Friday, July 15, 2016

EU Launches Third Round of Anti-Trust Charges Against Google

 

Google Headquarters
 
The European Commission is continuing its campaign against Google with new anti-trust charges.
The regulatory body today officially accused the Alphabet-owned company of suppressing competition and hurting consumers due to “systematically favoring” its own comparison shopping service in its search results.

The Commission has also sent a Statement of Objection to Google accusing the tech firm of restricting third-party websites from advertising with its competitors.

“Google has come up with many innovative products that have made a difference to our lives,” European Competition Commissioner Margrethe Vestager said in a press release.

“But that doesn’t give Google the right to deny other companies the chance to compete and innovate. Today, we have further strengthened our case that Google has unduly favoured its own comparison shopping service in its general search result pages. It means consumers may not see the most relevant results to their search queries. We have also raised concerns that Google has hindered competition by limiting the ability of its competitors to place search adverts on third party websites, which stifles consumer choice and innovation.”

Google will now have the chance to respond to the Commission’s concerns.

Vestager said she would consider Google’s arguments “carefully” before deciding if she will move ahead with either case.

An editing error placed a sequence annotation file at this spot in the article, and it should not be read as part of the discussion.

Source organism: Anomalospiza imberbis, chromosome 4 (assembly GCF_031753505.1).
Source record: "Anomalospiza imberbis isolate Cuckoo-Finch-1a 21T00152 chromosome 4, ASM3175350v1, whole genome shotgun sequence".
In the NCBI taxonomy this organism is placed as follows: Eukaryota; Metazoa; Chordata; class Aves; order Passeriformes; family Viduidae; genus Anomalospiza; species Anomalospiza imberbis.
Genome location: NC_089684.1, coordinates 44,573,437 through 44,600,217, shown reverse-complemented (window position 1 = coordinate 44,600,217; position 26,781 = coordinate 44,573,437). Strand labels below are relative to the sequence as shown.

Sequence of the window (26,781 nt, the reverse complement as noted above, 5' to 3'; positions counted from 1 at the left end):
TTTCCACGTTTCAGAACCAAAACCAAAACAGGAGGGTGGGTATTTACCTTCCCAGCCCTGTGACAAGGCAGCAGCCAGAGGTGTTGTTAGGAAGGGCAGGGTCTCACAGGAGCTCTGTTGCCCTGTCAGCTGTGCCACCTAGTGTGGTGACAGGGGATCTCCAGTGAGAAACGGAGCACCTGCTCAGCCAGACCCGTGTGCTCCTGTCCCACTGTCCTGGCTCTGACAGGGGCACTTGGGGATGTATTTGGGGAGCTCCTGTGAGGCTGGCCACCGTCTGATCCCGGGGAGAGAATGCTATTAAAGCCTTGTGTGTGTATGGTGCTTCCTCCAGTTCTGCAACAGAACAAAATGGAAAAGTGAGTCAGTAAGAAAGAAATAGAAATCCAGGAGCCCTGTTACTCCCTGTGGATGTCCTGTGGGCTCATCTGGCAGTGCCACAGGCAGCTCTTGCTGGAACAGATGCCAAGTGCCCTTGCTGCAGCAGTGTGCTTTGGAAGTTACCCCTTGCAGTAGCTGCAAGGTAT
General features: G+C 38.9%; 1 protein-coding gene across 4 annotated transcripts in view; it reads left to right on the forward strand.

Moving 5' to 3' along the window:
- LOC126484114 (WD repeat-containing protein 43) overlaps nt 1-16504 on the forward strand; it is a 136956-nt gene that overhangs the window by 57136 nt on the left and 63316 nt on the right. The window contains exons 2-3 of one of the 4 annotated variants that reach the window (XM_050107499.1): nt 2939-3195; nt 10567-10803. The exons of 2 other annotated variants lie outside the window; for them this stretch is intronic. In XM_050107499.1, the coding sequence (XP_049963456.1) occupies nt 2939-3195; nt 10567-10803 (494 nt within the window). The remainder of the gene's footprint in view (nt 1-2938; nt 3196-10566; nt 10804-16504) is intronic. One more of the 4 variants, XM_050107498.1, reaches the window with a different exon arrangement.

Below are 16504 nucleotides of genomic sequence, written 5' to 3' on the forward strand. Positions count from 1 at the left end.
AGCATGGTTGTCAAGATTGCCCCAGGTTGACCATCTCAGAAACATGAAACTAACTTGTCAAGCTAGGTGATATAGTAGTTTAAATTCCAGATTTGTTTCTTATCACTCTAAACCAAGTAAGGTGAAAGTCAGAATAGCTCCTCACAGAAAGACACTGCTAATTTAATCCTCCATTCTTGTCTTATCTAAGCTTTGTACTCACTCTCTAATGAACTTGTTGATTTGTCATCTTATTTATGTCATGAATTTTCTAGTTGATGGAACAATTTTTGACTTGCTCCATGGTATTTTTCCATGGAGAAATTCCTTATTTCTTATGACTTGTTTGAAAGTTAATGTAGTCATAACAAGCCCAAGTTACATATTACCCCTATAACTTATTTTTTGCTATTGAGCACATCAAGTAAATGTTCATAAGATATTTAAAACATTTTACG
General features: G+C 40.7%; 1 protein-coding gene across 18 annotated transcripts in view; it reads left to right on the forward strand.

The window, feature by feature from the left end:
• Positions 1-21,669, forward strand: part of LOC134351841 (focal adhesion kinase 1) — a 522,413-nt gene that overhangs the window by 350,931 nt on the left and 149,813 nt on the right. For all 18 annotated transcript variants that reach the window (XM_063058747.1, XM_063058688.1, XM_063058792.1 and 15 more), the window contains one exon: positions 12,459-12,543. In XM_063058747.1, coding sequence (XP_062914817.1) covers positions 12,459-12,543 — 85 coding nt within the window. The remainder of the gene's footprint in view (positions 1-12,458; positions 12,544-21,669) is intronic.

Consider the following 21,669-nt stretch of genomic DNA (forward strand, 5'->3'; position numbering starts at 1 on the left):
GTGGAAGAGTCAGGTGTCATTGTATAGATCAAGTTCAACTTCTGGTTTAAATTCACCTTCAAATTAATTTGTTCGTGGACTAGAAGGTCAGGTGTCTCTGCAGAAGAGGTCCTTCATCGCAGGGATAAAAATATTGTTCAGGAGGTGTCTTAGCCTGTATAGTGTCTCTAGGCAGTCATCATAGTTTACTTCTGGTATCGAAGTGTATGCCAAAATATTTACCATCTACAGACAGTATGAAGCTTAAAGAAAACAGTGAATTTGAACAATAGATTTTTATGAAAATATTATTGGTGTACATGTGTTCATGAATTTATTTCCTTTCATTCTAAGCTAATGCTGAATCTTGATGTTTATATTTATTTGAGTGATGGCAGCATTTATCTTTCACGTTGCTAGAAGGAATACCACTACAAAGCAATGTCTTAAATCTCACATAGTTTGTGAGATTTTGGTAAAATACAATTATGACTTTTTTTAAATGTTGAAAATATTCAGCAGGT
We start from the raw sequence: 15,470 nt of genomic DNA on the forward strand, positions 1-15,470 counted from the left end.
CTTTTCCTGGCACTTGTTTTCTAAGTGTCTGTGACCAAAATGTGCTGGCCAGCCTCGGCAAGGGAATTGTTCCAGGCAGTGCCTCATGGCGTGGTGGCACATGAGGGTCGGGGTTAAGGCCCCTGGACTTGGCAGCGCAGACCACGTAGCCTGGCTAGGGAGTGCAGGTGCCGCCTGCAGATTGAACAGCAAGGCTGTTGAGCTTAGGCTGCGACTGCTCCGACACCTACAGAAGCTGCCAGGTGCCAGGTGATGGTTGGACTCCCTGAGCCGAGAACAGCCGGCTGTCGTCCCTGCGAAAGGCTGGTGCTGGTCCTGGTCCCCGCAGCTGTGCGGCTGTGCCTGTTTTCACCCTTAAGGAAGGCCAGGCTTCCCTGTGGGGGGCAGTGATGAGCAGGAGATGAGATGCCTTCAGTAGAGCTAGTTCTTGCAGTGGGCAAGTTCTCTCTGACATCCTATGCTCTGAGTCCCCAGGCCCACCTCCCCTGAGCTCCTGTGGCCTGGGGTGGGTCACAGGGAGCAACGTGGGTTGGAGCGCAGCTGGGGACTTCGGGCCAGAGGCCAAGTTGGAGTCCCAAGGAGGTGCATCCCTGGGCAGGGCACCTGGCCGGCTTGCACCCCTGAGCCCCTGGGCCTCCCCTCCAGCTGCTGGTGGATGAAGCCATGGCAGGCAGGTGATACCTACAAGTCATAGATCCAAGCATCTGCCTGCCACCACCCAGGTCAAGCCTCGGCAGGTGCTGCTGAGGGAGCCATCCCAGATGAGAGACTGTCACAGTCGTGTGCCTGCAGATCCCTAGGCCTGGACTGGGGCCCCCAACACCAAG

“But if our investigations conclude that Google has broken EU antitrust rules, the Commission has a duty to act to protect European consumers and fair competition on European markets,” she added.
The latest charges come just two months after the Commission slapped Google with a $3.4-billion anti-trust fine. The fine was the conclusion of a six-year investigation into the tech firm’s search practices. The amount Google will be fined could actually end up being higher than the $3.4 billion because the EU can fine the company as much as 10 percent of its annual sales — at least $6 billion in Google’s case.

Vestager, in April, also filed charges against Google, accusing it of breaching anti-trust law with its Android operating system.

In a formal Statement of Objections, the EU said a nearly-three-year investigation found that Google uses a strategy on mobile devices that reinforces its dominance in general Internet searches.

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